“A good traveler has no fixed plans and is not intent on arriving.”
This year, one of my new year’s goals was to “go with the flow”, specifically, the spiritual current. As I was in the process of planning my epic adventure around the world, I knew that I didn’t have control over everything that would happen. I have a tendency to over-plan for trips, including things to do each day, but with this trip, since there were so many transitions to different cities and countries, I tried to keep the planning to a minimum.
When I got to Thailand, the only thing I wanted to do in Krabi was to kayak around the huge limestone cliff islands called karsts. Fortunately, I didn’t have to look far for a tour as my hostel featured a sunset kayaking trip every Wednesday. I quickly signed up for this opportunity.
The next morning, Wednesday, was a warm 80 degrees Fahrenheit with partly cloudy skies. I strolled up and down the beach, dodging the reach of monkeys with my watermelon smoothie. I was captivated by the beauty of this spectacular unique backdrop and I couldn’t wait to get a closer look.
I visualized this upcoming experience… with the sun shining down on me, I’ll receive a soft bronze glow and I’ll playfully cool myself off while splashing the oar through the bay. I longed to learn the mysteries of these every-changing forms made of earth and vegetation.
At three o’clock, I arrived ready in my bikini and floral bodysuit. A few others sat down beside me on the hostel lobby bench. I looked out the window as I squinted. Are my eyes playing tricks on me, or does the sky seemed darker than it did earlier today?
Then, thunder shook me out of my seat and streams of water began plummeting from the sky!
Uhhh…I guess this means we’re going to cancel the kayaking trip. I was thoroughly bummed, but I kept looking out the window hoping that it would stop any minute now. Lucy said that this happened yesterday afternoon, but it only lasted about 20 minutes.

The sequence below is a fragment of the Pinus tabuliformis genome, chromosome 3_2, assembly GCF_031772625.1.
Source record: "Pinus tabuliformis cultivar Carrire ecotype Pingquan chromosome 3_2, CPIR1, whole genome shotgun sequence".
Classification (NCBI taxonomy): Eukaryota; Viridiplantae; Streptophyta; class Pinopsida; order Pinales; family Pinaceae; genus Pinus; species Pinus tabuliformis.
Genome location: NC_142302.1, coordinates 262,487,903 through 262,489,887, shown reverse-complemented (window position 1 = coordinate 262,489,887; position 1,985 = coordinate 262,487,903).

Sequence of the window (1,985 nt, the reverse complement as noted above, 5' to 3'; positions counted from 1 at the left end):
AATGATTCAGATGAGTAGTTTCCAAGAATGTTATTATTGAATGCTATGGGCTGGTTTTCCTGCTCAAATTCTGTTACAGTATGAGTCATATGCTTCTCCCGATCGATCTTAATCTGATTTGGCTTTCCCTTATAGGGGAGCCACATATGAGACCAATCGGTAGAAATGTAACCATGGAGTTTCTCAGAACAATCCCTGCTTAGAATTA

Just then, the tour truck showed up and the leader told us all to pile into the back.
Wait a second! We’re actually going to partake in a kayaking tour during this monstrous storm???
Did I mention that I’m from San Diego and it rarely rains? It’s a semi-arid climate, when it does rain, some people decide to just stay home because of panic. The roads turn into scary seas that require unknown skills. Most of us don’t even own umbrellas, rain jackets or rain boots.
This action of stepping from the hostel into the truck completely drenched me. My inner ego screamed into my head, “I don’t like being wet!”
I still can’t believe that we piled into the back of a truck and were on our way to go kayaking in the rain!
Attuning into the feel of my skin, I noticed the day’s contrast; what started as a warm blanket of humidity has turned into a biting chill in the air. Although my chin was chattering, I tried to think higher thoughts… remember that you just survived hiking through a blizzard in minus five degrees Farenheit. Oh ya, I almost forgot about that. This is actually pretty warm. It’s all relative…
We paired off, climbed into tandum boats, and started paddling. Not only were we paddling on the water, but the water was completely saturating us, running down through our hair, our face, arms, and legs.
These grey clouds also took the blue out of the sky’s reflection. This is not at all the picture I had dreamed about in my expectations, my reason for visiting the gorgeous islands of Krabi.
The sky broke the silence with a roar of thunder and electric white jolts of lightening scattered all around us. We were caught in the heart of this storm. Electromagnetic energy was swirling all around us! Sounds and Light: Fire, Space, and Water all colliding.
Photo Credit: Loehr Lightening